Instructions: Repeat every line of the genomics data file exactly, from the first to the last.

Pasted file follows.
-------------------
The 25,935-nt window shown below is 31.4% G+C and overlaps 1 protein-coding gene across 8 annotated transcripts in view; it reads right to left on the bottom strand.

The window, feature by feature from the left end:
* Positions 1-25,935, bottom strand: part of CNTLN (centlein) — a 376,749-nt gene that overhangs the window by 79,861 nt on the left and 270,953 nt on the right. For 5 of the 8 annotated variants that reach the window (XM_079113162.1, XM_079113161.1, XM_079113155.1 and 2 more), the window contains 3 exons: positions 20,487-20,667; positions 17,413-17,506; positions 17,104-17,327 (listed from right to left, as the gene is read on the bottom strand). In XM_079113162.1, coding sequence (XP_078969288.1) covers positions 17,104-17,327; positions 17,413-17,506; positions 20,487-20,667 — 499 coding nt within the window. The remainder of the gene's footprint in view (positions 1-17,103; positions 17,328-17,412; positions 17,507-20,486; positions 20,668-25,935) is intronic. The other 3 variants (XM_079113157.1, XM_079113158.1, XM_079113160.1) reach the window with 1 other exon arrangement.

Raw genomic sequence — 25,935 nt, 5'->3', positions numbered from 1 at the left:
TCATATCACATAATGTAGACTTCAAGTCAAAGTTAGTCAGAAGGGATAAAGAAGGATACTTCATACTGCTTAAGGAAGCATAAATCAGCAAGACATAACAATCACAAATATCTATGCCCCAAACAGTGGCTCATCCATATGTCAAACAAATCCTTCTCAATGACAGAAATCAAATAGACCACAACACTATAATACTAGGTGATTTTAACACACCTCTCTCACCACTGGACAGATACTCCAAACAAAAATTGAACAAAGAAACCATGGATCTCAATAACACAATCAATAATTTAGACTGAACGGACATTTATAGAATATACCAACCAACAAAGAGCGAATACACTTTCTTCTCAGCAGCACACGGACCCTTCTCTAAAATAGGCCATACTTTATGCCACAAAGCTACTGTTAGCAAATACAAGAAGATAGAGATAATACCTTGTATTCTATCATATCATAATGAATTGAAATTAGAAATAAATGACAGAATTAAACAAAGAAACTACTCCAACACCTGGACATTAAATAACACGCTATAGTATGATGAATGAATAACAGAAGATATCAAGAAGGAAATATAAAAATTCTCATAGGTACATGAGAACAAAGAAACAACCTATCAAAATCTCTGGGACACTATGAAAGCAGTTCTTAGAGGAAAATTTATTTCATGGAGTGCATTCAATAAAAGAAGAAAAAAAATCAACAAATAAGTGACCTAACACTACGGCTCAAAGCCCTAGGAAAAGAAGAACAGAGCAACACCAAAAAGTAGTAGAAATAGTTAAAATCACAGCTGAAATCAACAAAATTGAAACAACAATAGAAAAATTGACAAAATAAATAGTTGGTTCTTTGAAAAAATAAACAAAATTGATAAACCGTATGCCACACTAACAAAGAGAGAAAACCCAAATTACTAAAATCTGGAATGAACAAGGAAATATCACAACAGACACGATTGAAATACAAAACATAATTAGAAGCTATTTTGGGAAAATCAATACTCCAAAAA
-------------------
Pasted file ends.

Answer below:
The 25,935-nt window shown below is 31.4% G+C and overlaps 1 protein-coding gene across 8 annotated transcripts in view; it reads right to left on the bottom strand.

The window, feature by feature from the left end:
* Positions 1-25,935, bottom strand: part of CNTLN (centlein) — a 376,749-nt gene that overhangs the window by 79,861 nt on the left and 270,953 nt on the right. For 5 of the 8 annotated variants that reach the window (XM_079113162.1, XM_079113161.1, XM_079113155.1 and 2 more), the window contains 3 exons: positions 20,487-20,667; positions 17,413-17,506; positions 17,104-17,327 (listed from right to left, as the gene is read on the bottom strand). In XM_079113162.1, coding sequence (XP_078969288.1) covers positions 17,104-17,327; positions 17,413-17,506; positions 20,487-20,667 — 499 coding nt within the window. The remainder of the gene's footprint in view (positions 1-17,103; positions 17,328-17,412; positions 17,507-20,486; positions 20,668-25,935) is intronic. The other 3 variants (XM_079113157.1, XM_079113158.1, XM_079113160.1) reach the window with 1 other exon arrangement.

Raw genomic sequence — 25,935 nt, 5'->3', positions numbered from 1 at the left:
TCATATCACATAATGTAGACTTCAAGTCAAAGTTAGTCAGAAGGGATAAAGAAGGATACTTCATACTGCTTAAGGAAGCATAAATCAGCAAGACATAACAATCACAAATATCTATGCCCCAAACAGTGGCTCATCCATATGTCAAACAAATCCTTCTCAATGACAGAAATCAAATAGACCACAACACTATAATACTAGGTGATTTTAACACACCTCTCTCACCACTGGACAGATACTCCAAACAAAAATTGAACAAAGAAACCATGGATCTCAATAACACAATCAATAATTTAGACTGAACGGACATTTATAGAATATACCAACCAACAAAGAGCGAATACACTTTCTTCTCAGCAGCACACGGACCCTTCTCTAAAATAGGCCATACTTTATGCCACAAAGCTACTGTTAGCAAATACAAGAAGATAGAGATAATACCTTGTATTCTATCATATCATAATGAATTGAAATTAGAAATAAATGACAGAATTAAACAAAGAAACTACTCCAACACCTGGACATTAAATAACACGCTATAGTATGATGAATGAATAACAGAAGATATCAAGAAGGAAATATAAAAATTCTCATAGGTACATGAGAACAAAGAAACAACCTATCAAAATCTCTGGGACACTATGAAAGCAGTTCTTAGAGGAAAATTTATTTCATGGAGTGCATTCAATAAAAGAAGAAAAAAAATCAACAAATAAGTGACCTAACACTACGGCTCAAAGCCCTAGGAAAAGAAGAACAGAGCAACACCAAAAAGTAGTAGAAATAGTTAAAATCACAGCTGAAATCAACAAAATTGAAACAACAATAGAAAAATTGACAAAATAAATAGTTGGTTCTTTGAAAAAATAAACAAAATTGATAAACCGTATGCCACACTAACAAAGAGAGAAAACCCAAATTACTAAAATCTGGAATGAACAAGGAAATATCACAACAGACACGATTGAAATACAAAACATAATTAGAAGCTATTTTGGGAAAATCAATACTCCAAAAA